We notarized our Letter of Intent and submitted it to the adoption agency. They shared in our joy at the knowledge that this boy would have a family and that we were the ones blessed to be that family. I was going to get to love him forever.
My heart overflowed with joy.
The following day, panic tore through the online adoption groups. After we started our home study process, rumors and rumblings had begun to swirl that the CCCWA might issue new restrictions on adoption eligibility. We knew family size limits were a possible concern.
Literally the day after we submitted LOI to our agency, China made its official announcement. Among other restrictions, family size was going to be limited to five children in the home.
Information and misinformation was rampant as desperate families tried to get information from agencies, each other, anywhere. Prayers were asked for and offered up fervently. Agencies released information piecemeal as they strove to grasp the details of the new regulations, leaving adoptive families frantically looking for confirmations, loopholes, waivers, and desperately clinging to hope.
I received a call from my placing agency late that morning, letting me know the hope was gone. I was not going to be able to be a mother to The-Boy-I-Thought-Would-Be-My-Son. I am ashamed to admit that I cried in my room so long that my husband spoke to the children about the loss of the referral without me. Normally I am able to put on a brave face for the kids in times of sadness, but I couldn’t hold it together this time.
Similar to a miscarriage I had years earlier, my dreams were crushed and yet everyone else’s world continued on. In the midst of my grief, I still had to tell my family and friends that we had lost our chance to love this child. Unlike my miscarriage, this felt preventable and thus hurt in unique ways.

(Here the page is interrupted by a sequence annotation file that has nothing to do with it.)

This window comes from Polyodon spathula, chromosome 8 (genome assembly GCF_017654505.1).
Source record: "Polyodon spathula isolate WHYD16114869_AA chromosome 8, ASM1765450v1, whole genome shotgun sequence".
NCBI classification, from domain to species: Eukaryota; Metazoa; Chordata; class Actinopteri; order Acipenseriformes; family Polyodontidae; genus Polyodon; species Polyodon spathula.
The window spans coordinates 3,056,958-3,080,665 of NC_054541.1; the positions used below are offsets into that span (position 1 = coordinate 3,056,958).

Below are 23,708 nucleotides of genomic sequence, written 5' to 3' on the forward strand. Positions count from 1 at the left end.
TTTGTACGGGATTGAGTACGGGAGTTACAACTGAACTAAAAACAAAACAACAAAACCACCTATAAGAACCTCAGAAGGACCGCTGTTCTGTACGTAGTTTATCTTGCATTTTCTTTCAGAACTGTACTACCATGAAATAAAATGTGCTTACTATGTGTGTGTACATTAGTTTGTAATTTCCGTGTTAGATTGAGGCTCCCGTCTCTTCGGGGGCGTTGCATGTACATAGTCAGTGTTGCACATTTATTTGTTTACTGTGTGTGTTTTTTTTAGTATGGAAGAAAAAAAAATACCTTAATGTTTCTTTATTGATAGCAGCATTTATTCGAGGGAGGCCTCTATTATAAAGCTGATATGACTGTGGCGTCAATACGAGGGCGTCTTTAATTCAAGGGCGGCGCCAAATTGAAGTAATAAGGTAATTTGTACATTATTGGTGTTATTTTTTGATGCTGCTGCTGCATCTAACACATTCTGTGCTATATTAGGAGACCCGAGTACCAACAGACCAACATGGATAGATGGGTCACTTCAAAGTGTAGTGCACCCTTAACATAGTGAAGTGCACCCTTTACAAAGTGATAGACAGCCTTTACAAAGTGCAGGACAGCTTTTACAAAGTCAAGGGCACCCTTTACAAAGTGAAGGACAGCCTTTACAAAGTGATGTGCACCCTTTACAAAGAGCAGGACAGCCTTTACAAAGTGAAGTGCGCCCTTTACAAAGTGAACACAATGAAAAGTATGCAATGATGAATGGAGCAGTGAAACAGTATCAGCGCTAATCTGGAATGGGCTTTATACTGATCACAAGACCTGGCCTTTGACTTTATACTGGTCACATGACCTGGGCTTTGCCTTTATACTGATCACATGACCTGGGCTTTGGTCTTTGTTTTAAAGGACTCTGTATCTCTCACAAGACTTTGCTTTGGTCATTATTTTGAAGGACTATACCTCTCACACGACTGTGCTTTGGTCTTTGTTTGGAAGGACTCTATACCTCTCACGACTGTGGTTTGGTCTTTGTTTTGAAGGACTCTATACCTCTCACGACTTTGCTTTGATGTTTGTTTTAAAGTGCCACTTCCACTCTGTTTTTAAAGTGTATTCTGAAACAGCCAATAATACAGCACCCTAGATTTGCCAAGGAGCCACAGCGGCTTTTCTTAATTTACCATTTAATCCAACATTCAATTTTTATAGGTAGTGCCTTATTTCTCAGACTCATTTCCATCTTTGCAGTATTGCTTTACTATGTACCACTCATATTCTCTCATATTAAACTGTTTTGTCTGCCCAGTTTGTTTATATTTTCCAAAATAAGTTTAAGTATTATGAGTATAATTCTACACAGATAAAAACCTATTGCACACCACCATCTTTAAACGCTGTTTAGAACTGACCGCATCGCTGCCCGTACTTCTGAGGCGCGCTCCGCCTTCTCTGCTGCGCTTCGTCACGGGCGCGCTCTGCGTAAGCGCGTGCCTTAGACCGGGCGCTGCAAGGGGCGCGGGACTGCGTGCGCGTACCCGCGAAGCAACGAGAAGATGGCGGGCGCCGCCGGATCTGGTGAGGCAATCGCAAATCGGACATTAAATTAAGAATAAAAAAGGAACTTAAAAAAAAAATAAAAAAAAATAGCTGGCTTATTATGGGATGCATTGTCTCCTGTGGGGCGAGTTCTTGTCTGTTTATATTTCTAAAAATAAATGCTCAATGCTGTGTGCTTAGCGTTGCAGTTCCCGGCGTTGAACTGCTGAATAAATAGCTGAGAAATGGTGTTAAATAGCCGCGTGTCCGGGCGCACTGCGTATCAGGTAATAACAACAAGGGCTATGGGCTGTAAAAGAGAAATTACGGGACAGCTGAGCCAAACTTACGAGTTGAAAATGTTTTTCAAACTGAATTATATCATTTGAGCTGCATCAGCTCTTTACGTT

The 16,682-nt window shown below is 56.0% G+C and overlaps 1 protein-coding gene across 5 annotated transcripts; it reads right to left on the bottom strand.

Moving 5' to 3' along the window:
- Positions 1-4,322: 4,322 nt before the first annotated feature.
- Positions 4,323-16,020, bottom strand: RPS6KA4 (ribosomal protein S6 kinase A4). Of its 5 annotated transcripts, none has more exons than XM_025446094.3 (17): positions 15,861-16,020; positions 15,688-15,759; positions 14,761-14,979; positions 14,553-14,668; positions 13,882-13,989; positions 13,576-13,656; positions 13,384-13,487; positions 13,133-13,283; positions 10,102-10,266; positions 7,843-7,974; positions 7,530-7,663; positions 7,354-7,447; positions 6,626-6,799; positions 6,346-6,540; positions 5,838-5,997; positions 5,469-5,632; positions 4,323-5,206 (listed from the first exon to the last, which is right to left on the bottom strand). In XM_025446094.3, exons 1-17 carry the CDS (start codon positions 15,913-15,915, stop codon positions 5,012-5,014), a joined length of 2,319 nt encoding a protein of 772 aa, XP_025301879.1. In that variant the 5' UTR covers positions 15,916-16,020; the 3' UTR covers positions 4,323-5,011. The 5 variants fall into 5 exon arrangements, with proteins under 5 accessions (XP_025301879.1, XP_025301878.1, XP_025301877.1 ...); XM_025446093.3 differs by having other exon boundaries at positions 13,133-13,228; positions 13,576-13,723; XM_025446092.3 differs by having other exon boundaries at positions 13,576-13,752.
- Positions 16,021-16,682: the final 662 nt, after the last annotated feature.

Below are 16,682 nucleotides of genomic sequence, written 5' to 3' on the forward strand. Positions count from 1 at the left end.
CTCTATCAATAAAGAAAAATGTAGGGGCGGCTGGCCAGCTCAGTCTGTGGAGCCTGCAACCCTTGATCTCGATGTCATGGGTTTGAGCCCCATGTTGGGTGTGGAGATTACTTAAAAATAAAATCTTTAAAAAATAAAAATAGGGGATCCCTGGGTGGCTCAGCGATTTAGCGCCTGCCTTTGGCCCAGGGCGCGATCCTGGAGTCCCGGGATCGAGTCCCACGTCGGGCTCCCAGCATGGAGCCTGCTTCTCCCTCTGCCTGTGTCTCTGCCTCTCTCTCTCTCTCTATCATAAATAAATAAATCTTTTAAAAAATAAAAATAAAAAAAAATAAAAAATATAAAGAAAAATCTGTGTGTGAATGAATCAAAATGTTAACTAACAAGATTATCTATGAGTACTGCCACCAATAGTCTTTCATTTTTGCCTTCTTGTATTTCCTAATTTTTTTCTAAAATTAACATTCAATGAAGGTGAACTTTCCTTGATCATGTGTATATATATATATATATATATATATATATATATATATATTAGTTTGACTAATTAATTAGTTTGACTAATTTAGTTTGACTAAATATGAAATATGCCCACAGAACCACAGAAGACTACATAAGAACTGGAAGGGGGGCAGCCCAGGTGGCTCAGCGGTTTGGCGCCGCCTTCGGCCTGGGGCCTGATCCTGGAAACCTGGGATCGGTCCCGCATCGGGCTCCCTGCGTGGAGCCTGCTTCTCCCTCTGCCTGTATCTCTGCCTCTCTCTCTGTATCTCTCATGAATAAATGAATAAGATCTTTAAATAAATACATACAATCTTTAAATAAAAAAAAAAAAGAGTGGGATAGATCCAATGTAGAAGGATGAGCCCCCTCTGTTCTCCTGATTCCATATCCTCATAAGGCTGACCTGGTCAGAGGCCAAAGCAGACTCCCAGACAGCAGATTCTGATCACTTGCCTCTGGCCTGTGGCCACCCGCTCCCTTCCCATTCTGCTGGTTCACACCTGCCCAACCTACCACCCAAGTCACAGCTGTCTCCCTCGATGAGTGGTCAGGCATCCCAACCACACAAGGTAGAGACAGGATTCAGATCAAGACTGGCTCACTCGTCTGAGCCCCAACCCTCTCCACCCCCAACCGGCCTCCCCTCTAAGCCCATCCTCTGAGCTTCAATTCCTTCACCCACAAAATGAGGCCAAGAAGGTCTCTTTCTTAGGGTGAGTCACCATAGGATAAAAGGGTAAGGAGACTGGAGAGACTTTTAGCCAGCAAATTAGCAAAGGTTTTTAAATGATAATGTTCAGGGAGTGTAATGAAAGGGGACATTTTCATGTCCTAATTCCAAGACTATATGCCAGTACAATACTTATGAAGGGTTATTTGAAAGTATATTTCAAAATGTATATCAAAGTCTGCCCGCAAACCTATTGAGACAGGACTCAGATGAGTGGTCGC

Well meaning friends and family didn’t know how to respond to this news. Of course they were sad for me. But it didn’t always feel like they were sad with me. The-Boy-I-Thought-Would-Be-My-Son was an abstraction for them. I mourned the loss of his referral like a death. While many people tried to empathize, I didn’t have the words to make them understand.
There is no language to describe the relationship between me and The-Boy-I-Thought-Would-Be-My-Son. He was never really mine, yet he would have been. He didn’t know me, but I had committed my life to him. There is no word to describe what this anticipated son meant to our family.
I also second guessed my actions. Had we been reckless, we likely would have already acquired Pre-Approval and been grandfathered in.
Should I have taken so long to research before submitting LOI?
What if I had started the process one month or one week earlier?
Every action that prolonged our adoption process seemed like a conviction of my decisions.
And, unlike my miscarriage, this policy change hurt my sense of self profoundly. My mothering ability – this vocation I have committed myself to fully for the past 16 years – has been judged and found to be lacking based solely on an arbitrary number.
The decision suggested that having no mother or family was better for children than to be my son, due to my big family.
I began to second guess myself and my abilities. I tried to see what the government officials saw when they considered my family. My confidence took a tremendous hit as I felt the full weight the official rebuke of my ability to parent another child. Prior to this, I had felt proud of my mothering abilities. I felt confident that I could meet all the physical, spiritual, and emotional needs of all my children. This left me doubting myself.
I was no longer certain I was a good mother because this rule change made it clear that enough people in a country across the world thought I would not be a good enough mother for this child – or so it felt to me.